Students will be shown images and sound excerpts and will be asked to identify basic information (time period, artist, related movement, etc.) as well as key points about the piece's significance (within the context of that period, movement, the artist's work, broader cultural perspective, etc.). A selection of more open-ended questions will address the understanding of certain core concepts, as well as provide opportunities to express independent critical responses.

The final exam is in class and will follow an identical format to the midterm exam


Online journal

In advance of each class, students are required to post reading notes, discussion points and questions to a personal journal on LMS course website  These will be in response to the reading and other assignments for each upcoming class.  Discussion points can be questions, comments, ideas for debate, etc.  These discussion points will help structure lecture and discussion.


Required Texts and Study Materials

Additional materials and web links will be used throughout the course, either posted online or otherwise distributed.  There is no textbook. Articles for downloading are available at:


Academic Dishonesty Policy

Academic dishonesty is, by definition, considered a flagrant offense to the education process. It is taken seriously by students, faculty, and Rensselaer and will be addressed in an effective manner. If a student is found in violation of academic dishonesty policy (for example submitting another student's assignment for your own), your grade will be submitted as "F" for that assignment and the incident will be reported to the Dean of Students Office For the full formal policy, please see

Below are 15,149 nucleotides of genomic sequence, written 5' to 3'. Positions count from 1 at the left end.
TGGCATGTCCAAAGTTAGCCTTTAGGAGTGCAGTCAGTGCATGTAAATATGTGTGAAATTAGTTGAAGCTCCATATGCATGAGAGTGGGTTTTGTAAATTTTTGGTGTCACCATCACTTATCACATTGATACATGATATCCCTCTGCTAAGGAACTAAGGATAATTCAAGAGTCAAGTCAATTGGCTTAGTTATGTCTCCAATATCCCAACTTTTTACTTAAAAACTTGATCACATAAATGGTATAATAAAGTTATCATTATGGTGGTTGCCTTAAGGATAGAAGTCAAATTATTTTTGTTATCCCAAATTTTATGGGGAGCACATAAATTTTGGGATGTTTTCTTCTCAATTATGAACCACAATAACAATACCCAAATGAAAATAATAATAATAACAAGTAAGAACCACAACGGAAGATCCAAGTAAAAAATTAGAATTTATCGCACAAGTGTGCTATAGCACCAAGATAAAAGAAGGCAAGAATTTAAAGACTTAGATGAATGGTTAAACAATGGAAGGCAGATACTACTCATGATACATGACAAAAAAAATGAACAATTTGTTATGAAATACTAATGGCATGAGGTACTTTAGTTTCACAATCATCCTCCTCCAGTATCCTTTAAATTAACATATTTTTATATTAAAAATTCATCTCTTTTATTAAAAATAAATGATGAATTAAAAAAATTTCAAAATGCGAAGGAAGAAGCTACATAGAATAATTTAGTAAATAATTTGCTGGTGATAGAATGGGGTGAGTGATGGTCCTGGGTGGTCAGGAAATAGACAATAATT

Assigned reading

Selected Keywords, Artists, and Key Works

Mon 8-30

Course Introduction, Syllabus, Assignments


The “short twentieth century” (Eric Hobsbawm)

Techno-economic paradigms (Chris Freeman)

Modes and levels of cultural analysis

Art as understood by evolutionary biology

Thu  9-02

Modernity:  Aesthetic, political and industrial revolution.

Modernity” by Terry Smith, in Oxford Art Online

Felix Stalder, Autonomy and Control in the Era of Post-Privacy, nettime, July 2010.

Modernity and the Postmodern

Contemporary art (theories of contemporaneity)

Privacy and social media

Thu 9-9

The Machine-Made Image:  Photography, Film, Phonograph

Way of Seeing, by John Berger, first episode, view in 4 parts on Youtube

Music becomes a thing,  Eisenberg, Evan (1987). The Recording Angel:  Explorations in Phonography

Origins of cinema and  18-19th century proto-cinema devices

Walter Benjamin

Sound recording (Edison), effects of phonography

Mon 9-13

From Realism to Abstraction; From Tonality to Atonality

Oxford Art Online articles: "Abstract Art" #1-2; "Cubism" #1-3.  Chanan, Michael (1994).  The Birth of Modernism

Abstraction Kandinsky, Malevich, Picasso, Braque

Tonality/Atonality, Schoenberg, Ives, Debussy.

Thu 9-16

Futurism, the Art of Noise, The Liberation of Sound

Manifestos of the Avant Garde – 145-149

Russolo Art of Noises

The “war to end all wars”.  Futurism.  Marinetti, Russolo.  Noise.  Stravinsky, Ballet Russe, Rite of Spring.

Mon 9-20


Manifestos of the Avant Garde 248-55

Dada. Anti-art. Marcel Duchamp. Ready-made.  Collage Schwitters, Merz.  Grosz.  Dada Film.  Entr’acte.  Satie. 

Thu 9-23

Constructivism, Soviet Revolution and the Arts 

Oxford Art online "Constructivism" (section 1, Russia)

Karl Marx 1859 Preface to a a Contribution to the Critique of Political Economy

Vertov Kino Eye – Introduction

Lenin, Stalin.  Agit-Prop.  Constructivism.  Tatlin.  Montage, Vertov, Man with a Movie Camera.  Eisenstein.

Mon 9-27


Surrealist manifesto 432-439